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Nazi propaganda was centered around a hatred of the Jews
Nazi Germany was noted for its psychologically powerful propaganda, much of which was centered around Jews, who were scapegoated as the source of Germany's economic problems. Nazi propaganda also expressed themes more common among the warring countries: the imminent defeat of their enemies, the need for security, etc. Doctored newsreel footage was also used to garner support for the Nazi cause. Leni Riefenstahl is likely the most famous propagandist; her film Triumph of the Will is still viewed today as a masterpiece in filmmaking.
Joseph Goebbels was the Minister for Public Enlightenment & Propaganda in Nazi Germany and played a large role in creating new anti-Semitic and pro-Nazi material for the party. He was in charge of a propaganda machine which reached right down to branch level. In this way information and instructions could be sent out from party headquarters and adapted to local circumstances.
Before the war
The ideology of Nazism and its resulting propaganda before the start of World War II had several distinct audiences:
During world war II
Until the conclusion of the Battle of Stalingrad on February 4, 1943, German propaganda emphasized the prowess of German arms and the supposed humanity German soldiers had shown to the peoples of occupied territories. Pilots of the Allied bombing fleets were depicted as cowardly murderers, and Americans in particular as gangsters in the style of Al Capone. At the same time, German propaganda sought to alienate Americans and British from each other, and both these Western nations from the Soviets.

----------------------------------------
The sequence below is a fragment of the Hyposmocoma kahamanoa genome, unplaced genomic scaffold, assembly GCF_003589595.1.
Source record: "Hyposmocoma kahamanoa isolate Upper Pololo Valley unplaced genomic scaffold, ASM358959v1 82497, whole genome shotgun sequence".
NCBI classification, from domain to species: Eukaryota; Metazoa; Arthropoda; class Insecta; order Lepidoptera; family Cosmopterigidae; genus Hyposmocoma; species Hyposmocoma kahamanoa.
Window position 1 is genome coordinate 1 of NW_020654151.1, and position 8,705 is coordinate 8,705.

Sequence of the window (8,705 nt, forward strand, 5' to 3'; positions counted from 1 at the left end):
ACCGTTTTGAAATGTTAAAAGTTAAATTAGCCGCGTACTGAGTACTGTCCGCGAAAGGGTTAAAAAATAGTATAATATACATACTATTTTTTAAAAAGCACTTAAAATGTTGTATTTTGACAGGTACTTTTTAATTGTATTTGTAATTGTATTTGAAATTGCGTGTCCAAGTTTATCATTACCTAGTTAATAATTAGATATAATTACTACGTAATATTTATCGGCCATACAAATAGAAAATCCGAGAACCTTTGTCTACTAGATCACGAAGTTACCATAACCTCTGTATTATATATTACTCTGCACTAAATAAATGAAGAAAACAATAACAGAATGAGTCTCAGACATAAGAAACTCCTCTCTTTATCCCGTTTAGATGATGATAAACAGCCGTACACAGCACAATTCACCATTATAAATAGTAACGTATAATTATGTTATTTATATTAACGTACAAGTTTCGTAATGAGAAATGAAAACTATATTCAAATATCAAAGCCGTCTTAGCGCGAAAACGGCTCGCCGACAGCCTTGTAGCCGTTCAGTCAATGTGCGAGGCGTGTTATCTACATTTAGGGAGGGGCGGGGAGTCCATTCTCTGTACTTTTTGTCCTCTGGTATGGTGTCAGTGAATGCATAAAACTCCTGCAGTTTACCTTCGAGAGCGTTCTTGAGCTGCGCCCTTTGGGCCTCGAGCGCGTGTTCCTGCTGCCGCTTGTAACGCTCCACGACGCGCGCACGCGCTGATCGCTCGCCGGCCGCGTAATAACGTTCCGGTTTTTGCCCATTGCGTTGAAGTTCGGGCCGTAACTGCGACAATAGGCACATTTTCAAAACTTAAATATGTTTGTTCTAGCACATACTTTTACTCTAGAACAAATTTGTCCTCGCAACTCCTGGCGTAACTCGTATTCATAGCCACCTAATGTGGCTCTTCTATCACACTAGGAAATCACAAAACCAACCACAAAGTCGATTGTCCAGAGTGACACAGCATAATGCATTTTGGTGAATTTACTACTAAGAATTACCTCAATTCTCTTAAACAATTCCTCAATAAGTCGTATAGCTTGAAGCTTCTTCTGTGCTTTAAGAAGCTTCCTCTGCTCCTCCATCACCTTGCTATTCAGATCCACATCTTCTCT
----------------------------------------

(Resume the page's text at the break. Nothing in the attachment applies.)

After Stalingrad, the main theme changed to Germany as the sole defender of what they called "Western European culture" against the "Bolshevist hordes". The introduction of the V-1 and V-2 "vengeance weapons" was emphasized to convince Britons of the hopelessness of defeating Germany.
On June 23, 1944, the Nazis permitted the Red Cross to visit concentration camp Theresienstadt to dispel rumors about the Final Solution, which was intended to kill every Jew. In reality, Theresienstadt was a transit camp for Jews en route to extermination camps, but in a sophisticated propaganda effort, fake shops and cafés were erected to imply that the Jews lived in relative comfort. The guests enjoyed the performance of a children's opera, Brundibar, written by inmate Hans Krása. The hoax was so successful for the Nazis that they went on to make a propaganda film at Theresienstadt. Shooting of the film began on February 26, 1944. Directed by Kurt Gerron, it was meant to show how well the Jews lived under the "benevolent" protection of the Third Reich. After the shooting, most of the cast, and even the filmmaker himself, were deported to the concentration camp of Auschwitz where they were killed.
Goebbels committed suicide on April 30, 1945, shortly after Hitler killed himself. Hans Fritzsche, who had been head of the Radio Chamber, was tried and acquitted by the Nuremberg war crimes tribunal.
Poster art was a mainstay of the Nazi propaganda effort, targeted both for Germany itself and occupied territories. The themes used reflect a great deal of research into the power of images and ideas to motivate.